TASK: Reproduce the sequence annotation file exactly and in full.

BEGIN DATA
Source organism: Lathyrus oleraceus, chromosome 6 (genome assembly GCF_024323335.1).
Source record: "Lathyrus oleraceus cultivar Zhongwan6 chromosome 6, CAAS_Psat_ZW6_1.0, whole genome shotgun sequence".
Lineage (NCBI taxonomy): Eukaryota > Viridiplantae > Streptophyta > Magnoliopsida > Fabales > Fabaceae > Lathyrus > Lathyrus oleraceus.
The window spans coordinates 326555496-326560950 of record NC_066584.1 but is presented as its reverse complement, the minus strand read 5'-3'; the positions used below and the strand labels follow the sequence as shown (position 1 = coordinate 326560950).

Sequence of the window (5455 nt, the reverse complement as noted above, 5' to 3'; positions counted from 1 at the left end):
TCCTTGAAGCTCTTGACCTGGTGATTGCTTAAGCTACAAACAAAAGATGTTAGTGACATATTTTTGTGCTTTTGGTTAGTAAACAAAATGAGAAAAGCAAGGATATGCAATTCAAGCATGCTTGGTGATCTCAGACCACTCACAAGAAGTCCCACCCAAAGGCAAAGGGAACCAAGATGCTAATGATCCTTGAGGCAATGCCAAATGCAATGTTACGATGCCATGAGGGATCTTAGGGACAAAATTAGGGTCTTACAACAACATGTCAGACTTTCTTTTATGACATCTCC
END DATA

Source organism: Lathyrus oleraceus, chromosome 6 (genome assembly GCF_024323335.1).
Source record: "Lathyrus oleraceus cultivar Zhongwan6 chromosome 6, CAAS_Psat_ZW6_1.0, whole genome shotgun sequence".
Lineage (NCBI taxonomy): Eukaryota > Viridiplantae > Streptophyta > Magnoliopsida > Fabales > Fabaceae > Lathyrus > Lathyrus oleraceus.
The window spans coordinates 326555496-326560950 of record NC_066584.1 but is presented as its reverse complement, the minus strand read 5'-3'; the positions used below and the strand labels follow the sequence as shown (position 1 = coordinate 326560950).

Sequence of the window (5455 nt, the reverse complement as noted above, 5' to 3'; positions counted from 1 at the left end):
TCCTTGAAGCTCTTGACCTGGTGATTGCTTAAGCTACAAACAAAAGATGTTAGTGACATATTTTTGTGCTTTTGGTTAGTAAACAAAATGAGAAAAGCAAGGATATGCAATTCAAGCATGCTTGGTGATCTCAGACCACTCACAAGAAGTCCCACCCAAAGGCAAAGGGAACCAAGATGCTAATGATCCTTGAGGCAATGCCAAATGCAATGTTACGATGCCATGAGGGATCTTAGGGACAAAATTAGGGTCTTACAACAACATGTCAGACTTTCTTTTATGACATCTCC